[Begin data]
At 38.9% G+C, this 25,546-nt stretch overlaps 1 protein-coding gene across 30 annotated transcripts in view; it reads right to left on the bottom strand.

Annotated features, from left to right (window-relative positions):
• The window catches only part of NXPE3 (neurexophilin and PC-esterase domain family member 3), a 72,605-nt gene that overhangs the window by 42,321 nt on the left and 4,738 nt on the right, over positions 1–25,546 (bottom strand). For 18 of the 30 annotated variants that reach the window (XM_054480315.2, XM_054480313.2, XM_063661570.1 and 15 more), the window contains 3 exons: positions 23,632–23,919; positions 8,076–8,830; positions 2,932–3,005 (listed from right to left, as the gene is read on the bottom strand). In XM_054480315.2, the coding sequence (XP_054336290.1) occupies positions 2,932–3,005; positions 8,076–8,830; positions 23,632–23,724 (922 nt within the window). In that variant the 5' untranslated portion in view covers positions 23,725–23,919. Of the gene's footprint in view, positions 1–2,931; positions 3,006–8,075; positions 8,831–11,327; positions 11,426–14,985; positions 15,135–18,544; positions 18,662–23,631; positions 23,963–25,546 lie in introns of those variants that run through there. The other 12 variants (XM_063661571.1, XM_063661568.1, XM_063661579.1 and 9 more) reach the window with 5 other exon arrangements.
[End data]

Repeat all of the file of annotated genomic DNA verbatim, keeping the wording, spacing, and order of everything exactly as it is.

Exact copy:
At 38.9% G+C, this 25,546-nt stretch overlaps 1 protein-coding gene across 30 annotated transcripts in view; it reads right to left on the bottom strand.

Annotated features, from left to right (window-relative positions):
• The window catches only part of NXPE3 (neurexophilin and PC-esterase domain family member 3), a 72,605-nt gene that overhangs the window by 42,321 nt on the left and 4,738 nt on the right, over positions 1–25,546 (bottom strand). For 18 of the 30 annotated variants that reach the window (XM_054480315.2, XM_054480313.2, XM_063661570.1 and 15 more), the window contains 3 exons: positions 23,632–23,919; positions 8,076–8,830; positions 2,932–3,005 (listed from right to left, as the gene is read on the bottom strand). In XM_054480315.2, the coding sequence (XP_054336290.1) occupies positions 2,932–3,005; positions 8,076–8,830; positions 23,632–23,724 (922 nt within the window). In that variant the 5' untranslated portion in view covers positions 23,725–23,919. Of the gene's footprint in view, positions 1–2,931; positions 3,006–8,075; positions 8,831–11,327; positions 11,426–14,985; positions 15,135–18,544; positions 18,662–23,631; positions 23,963–25,546 lie in introns of those variants that run through there. The other 12 variants (XM_063661571.1, XM_063661568.1, XM_063661579.1 and 9 more) reach the window with 5 other exon arrangements.